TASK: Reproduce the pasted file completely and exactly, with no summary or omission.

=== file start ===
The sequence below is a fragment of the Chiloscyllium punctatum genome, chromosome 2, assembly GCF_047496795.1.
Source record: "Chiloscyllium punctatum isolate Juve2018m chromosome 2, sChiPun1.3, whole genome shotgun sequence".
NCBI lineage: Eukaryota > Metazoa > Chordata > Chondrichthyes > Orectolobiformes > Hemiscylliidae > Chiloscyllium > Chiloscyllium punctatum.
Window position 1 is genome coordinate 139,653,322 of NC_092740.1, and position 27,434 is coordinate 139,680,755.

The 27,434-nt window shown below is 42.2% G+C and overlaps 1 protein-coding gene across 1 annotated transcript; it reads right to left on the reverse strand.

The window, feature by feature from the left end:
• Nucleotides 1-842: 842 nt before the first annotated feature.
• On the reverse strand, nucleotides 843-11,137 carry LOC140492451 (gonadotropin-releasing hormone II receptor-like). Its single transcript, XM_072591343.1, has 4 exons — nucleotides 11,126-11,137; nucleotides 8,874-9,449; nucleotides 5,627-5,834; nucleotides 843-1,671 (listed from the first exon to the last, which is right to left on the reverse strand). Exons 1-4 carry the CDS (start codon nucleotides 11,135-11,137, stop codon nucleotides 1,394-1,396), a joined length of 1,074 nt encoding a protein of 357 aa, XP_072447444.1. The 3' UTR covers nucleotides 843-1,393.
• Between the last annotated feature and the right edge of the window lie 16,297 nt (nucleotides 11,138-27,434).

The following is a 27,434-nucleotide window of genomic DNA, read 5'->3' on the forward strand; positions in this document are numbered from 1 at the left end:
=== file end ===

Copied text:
The sequence below is a fragment of the Chiloscyllium punctatum genome, chromosome 2, assembly GCF_047496795.1.
Source record: "Chiloscyllium punctatum isolate Juve2018m chromosome 2, sChiPun1.3, whole genome shotgun sequence".
NCBI lineage: Eukaryota > Metazoa > Chordata > Chondrichthyes > Orectolobiformes > Hemiscylliidae > Chiloscyllium > Chiloscyllium punctatum.
Window position 1 is genome coordinate 139,653,322 of NC_092740.1, and position 27,434 is coordinate 139,680,755.

The 27,434-nt window shown below is 42.2% G+C and overlaps 1 protein-coding gene across 1 annotated transcript; it reads right to left on the reverse strand.

The window, feature by feature from the left end:
• Nucleotides 1-842: 842 nt before the first annotated feature.
• On the reverse strand, nucleotides 843-11,137 carry LOC140492451 (gonadotropin-releasing hormone II receptor-like). Its single transcript, XM_072591343.1, has 4 exons — nucleotides 11,126-11,137; nucleotides 8,874-9,449; nucleotides 5,627-5,834; nucleotides 843-1,671 (listed from the first exon to the last, which is right to left on the reverse strand). Exons 1-4 carry the CDS (start codon nucleotides 11,135-11,137, stop codon nucleotides 1,394-1,396), a joined length of 1,074 nt encoding a protein of 357 aa, XP_072447444.1. The 3' UTR covers nucleotides 843-1,393.
• Between the last annotated feature and the right edge of the window lie 16,297 nt (nucleotides 11,138-27,434).

The following is a 27,434-nucleotide window of genomic DNA, read 5'->3' on the forward strand; positions in this document are numbered from 1 at the left end: